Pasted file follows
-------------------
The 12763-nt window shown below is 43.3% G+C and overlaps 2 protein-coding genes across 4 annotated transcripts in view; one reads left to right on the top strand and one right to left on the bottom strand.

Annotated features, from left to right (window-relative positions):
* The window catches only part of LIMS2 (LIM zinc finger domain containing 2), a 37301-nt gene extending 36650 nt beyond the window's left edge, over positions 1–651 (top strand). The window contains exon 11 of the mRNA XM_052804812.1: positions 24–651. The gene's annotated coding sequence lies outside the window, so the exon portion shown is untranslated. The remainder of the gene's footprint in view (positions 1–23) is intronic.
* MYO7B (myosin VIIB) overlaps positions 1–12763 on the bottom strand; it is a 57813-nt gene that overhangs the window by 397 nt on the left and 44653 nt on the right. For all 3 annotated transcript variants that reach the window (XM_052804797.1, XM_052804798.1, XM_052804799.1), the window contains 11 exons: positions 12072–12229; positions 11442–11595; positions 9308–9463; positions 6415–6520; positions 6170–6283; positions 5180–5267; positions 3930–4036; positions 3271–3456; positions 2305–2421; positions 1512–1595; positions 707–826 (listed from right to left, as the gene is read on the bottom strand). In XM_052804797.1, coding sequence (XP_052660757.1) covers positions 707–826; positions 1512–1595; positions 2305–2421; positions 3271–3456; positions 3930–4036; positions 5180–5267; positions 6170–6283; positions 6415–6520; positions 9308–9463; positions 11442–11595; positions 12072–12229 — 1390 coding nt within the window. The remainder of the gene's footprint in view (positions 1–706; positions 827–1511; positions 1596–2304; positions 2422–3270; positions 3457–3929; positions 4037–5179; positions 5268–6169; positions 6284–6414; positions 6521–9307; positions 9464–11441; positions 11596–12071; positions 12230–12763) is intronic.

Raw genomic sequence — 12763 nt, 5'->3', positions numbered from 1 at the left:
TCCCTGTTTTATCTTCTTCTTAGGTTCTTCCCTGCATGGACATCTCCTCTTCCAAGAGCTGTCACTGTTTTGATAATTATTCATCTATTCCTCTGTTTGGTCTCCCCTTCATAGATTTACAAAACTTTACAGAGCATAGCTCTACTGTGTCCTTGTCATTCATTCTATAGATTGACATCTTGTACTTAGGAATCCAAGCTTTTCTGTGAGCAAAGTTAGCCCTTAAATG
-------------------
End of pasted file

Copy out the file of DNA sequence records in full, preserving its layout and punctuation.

The 12763-nt window shown below is 43.3% G+C and overlaps 2 protein-coding genes across 4 annotated transcripts in view; one reads left to right on the top strand and one right to left on the bottom strand.

Annotated features, from left to right (window-relative positions):
* The window catches only part of LIMS2 (LIM zinc finger domain containing 2), a 37301-nt gene extending 36650 nt beyond the window's left edge, over positions 1–651 (top strand). The window contains exon 11 of the mRNA XM_052804812.1: positions 24–651. The gene's annotated coding sequence lies outside the window, so the exon portion shown is untranslated. The remainder of the gene's footprint in view (positions 1–23) is intronic.
* MYO7B (myosin VIIB) overlaps positions 1–12763 on the bottom strand; it is a 57813-nt gene that overhangs the window by 397 nt on the left and 44653 nt on the right. For all 3 annotated transcript variants that reach the window (XM_052804797.1, XM_052804798.1, XM_052804799.1), the window contains 11 exons: positions 12072–12229; positions 11442–11595; positions 9308–9463; positions 6415–6520; positions 6170–6283; positions 5180–5267; positions 3930–4036; positions 3271–3456; positions 2305–2421; positions 1512–1595; positions 707–826 (listed from right to left, as the gene is read on the bottom strand). In XM_052804797.1, coding sequence (XP_052660757.1) covers positions 707–826; positions 1512–1595; positions 2305–2421; positions 3271–3456; positions 3930–4036; positions 5180–5267; positions 6170–6283; positions 6415–6520; positions 9308–9463; positions 11442–11595; positions 12072–12229 — 1390 coding nt within the window. The remainder of the gene's footprint in view (positions 1–706; positions 827–1511; positions 1596–2304; positions 2422–3270; positions 3457–3929; positions 4037–5179; positions 5268–6169; positions 6284–6414; positions 6521–9307; positions 9464–11441; positions 11596–12071; positions 12230–12763) is intronic.

Raw genomic sequence — 12763 nt, 5'->3', positions numbered from 1 at the left:
TCCCTGTTTTATCTTCTTCTTAGGTTCTTCCCTGCATGGACATCTCCTCTTCCAAGAGCTGTCACTGTTTTGATAATTATTCATCTATTCCTCTGTTTGGTCTCCCCTTCATAGATTTACAAAACTTTACAGAGCATAGCTCTACTGTGTCCTTGTCATTCATTCTATAGATTGACATCTTGTACTTAGGAATCCAAGCTTTTCTGTGAGCAAAGTTAGCCCTTAAATG